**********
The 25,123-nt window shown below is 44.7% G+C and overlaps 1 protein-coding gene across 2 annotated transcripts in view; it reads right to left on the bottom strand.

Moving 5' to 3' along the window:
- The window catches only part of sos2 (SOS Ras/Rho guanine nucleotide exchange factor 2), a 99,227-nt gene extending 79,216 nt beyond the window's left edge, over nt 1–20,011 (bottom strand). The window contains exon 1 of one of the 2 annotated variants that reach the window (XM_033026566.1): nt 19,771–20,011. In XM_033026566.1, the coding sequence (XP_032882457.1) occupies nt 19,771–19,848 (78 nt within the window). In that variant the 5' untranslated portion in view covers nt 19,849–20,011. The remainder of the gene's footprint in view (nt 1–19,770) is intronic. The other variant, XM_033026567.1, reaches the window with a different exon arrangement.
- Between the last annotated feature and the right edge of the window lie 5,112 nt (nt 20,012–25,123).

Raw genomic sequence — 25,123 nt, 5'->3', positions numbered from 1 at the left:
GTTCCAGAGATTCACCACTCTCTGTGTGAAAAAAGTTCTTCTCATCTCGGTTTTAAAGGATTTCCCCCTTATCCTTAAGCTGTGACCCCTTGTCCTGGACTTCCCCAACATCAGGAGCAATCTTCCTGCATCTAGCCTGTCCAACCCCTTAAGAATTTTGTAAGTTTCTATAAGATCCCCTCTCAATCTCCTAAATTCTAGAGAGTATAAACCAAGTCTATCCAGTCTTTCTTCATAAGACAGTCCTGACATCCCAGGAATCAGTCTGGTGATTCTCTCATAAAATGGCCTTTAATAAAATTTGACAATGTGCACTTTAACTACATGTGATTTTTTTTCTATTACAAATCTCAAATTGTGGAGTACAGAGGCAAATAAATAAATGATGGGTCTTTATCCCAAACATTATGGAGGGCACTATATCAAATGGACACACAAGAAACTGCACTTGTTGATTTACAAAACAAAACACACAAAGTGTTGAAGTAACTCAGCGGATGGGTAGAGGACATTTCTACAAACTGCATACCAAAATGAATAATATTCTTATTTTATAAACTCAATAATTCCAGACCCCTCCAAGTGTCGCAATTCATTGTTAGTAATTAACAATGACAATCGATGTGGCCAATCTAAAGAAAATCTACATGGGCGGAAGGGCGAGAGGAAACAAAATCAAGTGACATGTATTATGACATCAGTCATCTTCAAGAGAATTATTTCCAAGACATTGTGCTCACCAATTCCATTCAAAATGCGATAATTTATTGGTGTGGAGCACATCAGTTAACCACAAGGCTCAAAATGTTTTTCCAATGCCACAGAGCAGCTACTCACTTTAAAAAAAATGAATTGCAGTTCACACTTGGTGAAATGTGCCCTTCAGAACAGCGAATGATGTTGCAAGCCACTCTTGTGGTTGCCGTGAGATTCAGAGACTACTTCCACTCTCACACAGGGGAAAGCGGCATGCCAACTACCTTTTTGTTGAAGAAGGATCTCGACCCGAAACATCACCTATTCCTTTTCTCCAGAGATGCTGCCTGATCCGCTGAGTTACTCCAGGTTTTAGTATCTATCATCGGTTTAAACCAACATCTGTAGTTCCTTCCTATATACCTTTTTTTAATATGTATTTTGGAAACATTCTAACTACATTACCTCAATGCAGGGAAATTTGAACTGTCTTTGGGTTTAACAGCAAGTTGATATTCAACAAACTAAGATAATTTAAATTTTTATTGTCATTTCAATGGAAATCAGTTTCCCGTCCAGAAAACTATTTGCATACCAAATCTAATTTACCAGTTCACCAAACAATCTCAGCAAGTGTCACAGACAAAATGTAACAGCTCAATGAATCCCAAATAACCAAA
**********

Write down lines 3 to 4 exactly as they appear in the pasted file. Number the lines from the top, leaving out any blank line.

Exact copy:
- The window catches only part of sos2 (SOS Ras/Rho guanine nucleotide exchange factor 2), a 99,227-nt gene extending 79,216 nt beyond the window's left edge, over nt 1–20,011 (bottom strand). The window contains exon 1 of one of the 2 annotated variants that reach the window (XM_033026566.1): nt 19,771–20,011. In XM_033026566.1, the coding sequence (XP_032882457.1) occupies nt 19,771–19,848 (78 nt within the window). In that variant the 5' untranslated portion in view covers nt 19,849–20,011. The remainder of the gene's footprint in view (nt 1–19,770) is intronic. The other variant, XM_033026567.1, reaches the window with a different exon arrangement.
- Between the last annotated feature and the right edge of the window lie 5,112 nt (nt 20,012–25,123).